The Integrated Services Project (ISP) is a research-in-action team based in Iowa. ISP began with research through the University of Northern Iowa (UNI) and found in substance abuse treatment, 90% of the women reported experiencing domestic violence in their lifetime, 97% of women reported experiencing emotional abuse 6 months prior to treatment, and 67% of women reported experiencing physical abuse 6 months prior to treatment. In domestic violence shelters and agencies, 65% of women either met criteria for alcohol dependence or reported problems with their drug use.
ISP was born out of the promise that was made to the women who participated in the research that their story would make a difference in the services provided at domestic violence and substance abuse agencies, along with the expressed urgency by the agencies involved in the research to improve services for substance abusing battered women.
The mission of ISP is to enhance safety and sobriety of substance abusing battered women by ending discrimination in service provision. The ISP promotes the improvement of service delivery through research, agency education, technical support, and the facilitation of collaboration between service providers.
The Process of ISP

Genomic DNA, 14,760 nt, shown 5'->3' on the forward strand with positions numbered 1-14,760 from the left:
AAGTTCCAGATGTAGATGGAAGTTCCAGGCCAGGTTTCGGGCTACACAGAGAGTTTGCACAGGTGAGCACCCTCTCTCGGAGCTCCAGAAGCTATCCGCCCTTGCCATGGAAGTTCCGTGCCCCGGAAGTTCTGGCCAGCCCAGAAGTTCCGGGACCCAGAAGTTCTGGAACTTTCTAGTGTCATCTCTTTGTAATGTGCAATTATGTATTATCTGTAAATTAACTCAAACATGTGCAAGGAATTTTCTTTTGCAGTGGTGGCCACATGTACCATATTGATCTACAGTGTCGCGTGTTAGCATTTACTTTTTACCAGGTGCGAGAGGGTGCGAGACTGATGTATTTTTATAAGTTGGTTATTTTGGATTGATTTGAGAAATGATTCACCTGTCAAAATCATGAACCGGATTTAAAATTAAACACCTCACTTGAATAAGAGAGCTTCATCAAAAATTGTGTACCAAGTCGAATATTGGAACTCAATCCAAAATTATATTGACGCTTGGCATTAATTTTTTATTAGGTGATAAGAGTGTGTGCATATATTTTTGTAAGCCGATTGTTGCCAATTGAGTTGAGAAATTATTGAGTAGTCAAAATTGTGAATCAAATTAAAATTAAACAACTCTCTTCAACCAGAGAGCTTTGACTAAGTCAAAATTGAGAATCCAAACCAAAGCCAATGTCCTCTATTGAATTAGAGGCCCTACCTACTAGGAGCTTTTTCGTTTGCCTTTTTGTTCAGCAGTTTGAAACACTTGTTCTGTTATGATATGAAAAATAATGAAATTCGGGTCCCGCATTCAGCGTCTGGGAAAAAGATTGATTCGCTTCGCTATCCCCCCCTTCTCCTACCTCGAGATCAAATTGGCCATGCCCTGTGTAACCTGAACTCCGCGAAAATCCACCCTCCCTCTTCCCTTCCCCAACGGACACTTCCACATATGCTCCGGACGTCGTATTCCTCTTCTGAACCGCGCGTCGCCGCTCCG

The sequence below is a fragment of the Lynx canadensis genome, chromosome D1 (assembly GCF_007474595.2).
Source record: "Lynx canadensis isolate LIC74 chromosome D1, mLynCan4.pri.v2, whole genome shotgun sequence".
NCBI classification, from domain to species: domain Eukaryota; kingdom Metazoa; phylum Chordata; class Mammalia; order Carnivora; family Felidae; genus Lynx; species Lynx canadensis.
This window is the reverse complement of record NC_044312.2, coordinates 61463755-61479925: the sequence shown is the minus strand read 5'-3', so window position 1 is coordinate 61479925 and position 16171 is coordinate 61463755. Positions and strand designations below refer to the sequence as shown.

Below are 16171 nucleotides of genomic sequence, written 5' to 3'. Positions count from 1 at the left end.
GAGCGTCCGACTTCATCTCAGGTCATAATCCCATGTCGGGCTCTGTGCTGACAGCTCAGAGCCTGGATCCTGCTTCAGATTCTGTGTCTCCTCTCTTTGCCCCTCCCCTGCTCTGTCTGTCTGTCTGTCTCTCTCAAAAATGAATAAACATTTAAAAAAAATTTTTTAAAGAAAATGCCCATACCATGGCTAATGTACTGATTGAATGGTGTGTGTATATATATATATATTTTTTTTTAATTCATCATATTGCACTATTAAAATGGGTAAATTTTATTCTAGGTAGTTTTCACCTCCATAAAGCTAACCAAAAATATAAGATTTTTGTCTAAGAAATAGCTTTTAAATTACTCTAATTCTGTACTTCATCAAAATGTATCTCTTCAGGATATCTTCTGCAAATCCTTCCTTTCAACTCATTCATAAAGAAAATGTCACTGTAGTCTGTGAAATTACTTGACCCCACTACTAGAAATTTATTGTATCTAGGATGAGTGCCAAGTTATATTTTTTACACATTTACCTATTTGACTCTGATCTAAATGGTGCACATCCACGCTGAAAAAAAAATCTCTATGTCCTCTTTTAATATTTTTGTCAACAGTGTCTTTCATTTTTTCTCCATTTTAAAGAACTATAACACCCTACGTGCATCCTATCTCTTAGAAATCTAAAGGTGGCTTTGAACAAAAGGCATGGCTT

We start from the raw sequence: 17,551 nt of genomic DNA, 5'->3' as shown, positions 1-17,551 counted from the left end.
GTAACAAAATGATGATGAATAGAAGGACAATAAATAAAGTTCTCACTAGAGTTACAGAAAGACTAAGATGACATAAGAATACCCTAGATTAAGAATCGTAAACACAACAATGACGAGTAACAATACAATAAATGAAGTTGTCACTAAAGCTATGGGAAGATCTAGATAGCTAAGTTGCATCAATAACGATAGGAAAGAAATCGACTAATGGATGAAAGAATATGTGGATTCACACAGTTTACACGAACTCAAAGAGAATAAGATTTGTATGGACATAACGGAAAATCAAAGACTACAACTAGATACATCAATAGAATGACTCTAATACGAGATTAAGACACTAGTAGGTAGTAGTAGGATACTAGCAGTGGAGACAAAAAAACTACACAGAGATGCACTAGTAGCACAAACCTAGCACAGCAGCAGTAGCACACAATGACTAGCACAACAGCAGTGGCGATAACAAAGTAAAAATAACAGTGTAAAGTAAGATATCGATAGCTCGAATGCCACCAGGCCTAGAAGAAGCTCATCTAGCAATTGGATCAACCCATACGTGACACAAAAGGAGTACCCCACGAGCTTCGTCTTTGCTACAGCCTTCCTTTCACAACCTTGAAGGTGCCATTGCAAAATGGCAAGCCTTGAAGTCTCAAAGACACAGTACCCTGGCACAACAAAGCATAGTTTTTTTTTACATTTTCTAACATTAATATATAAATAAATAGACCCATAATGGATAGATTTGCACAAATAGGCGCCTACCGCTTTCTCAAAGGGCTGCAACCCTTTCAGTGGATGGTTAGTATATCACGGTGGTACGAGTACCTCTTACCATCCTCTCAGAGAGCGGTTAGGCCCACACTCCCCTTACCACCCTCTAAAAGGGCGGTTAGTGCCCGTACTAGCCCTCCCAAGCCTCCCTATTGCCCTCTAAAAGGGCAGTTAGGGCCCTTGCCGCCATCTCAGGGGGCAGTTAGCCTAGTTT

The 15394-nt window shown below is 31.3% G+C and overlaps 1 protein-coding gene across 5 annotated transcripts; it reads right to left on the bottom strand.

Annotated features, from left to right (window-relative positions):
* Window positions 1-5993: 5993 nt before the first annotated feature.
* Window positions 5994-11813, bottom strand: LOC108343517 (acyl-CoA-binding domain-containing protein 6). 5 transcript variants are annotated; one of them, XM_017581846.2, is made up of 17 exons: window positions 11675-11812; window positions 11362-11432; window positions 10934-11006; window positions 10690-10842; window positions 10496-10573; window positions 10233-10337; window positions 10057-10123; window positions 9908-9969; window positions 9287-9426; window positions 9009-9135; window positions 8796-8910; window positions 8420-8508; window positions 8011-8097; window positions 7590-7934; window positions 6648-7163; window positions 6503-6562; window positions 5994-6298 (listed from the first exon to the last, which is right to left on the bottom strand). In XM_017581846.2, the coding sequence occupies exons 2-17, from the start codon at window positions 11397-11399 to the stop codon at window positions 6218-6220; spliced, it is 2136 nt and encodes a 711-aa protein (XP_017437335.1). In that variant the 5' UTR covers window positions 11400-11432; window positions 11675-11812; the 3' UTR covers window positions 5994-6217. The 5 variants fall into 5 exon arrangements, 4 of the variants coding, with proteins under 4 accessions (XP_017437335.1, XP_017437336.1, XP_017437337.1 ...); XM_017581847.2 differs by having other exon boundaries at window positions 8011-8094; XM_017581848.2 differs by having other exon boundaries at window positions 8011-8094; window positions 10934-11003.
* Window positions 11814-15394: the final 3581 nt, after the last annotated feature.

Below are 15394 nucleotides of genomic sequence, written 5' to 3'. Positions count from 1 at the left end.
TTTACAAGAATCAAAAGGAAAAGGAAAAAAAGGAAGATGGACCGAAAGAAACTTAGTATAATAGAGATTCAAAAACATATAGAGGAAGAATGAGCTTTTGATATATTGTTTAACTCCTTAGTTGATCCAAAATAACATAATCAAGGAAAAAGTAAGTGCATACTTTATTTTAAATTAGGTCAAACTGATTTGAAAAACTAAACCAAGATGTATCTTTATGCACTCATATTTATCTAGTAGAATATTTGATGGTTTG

The process of being involved with ISP is over a two-year period. ISP contracts with a substance abuse agency and a domestic violence agency that provides services in a similar catchment area in Iowa. The agencies then begin a process of education which includes 19 hours of basic and joint trainings, meetings with planning committees that consist of a variety of staff from each agency, and technical assistance during the development and implements two new integrated services in their agencies. ISP also continues to research services for substance abusing battered women and conducts Safety and Sobriety Audits in the agencies that have completed the educational and collaborative process. To learn more about the process of being involved with ISP, click here to contact us.The Integrative Services Project was supported under award numbers 2001-DD-BX-0086 and 2004-WR-AX-0034 from the Office on Violence Against Women, Office of Justice Programs, United States Department of Justice.
This research was supported under award number 96-WT-NX-0005 from the National Institute of Justice, Office of Justice Programs, United States Department of Justice.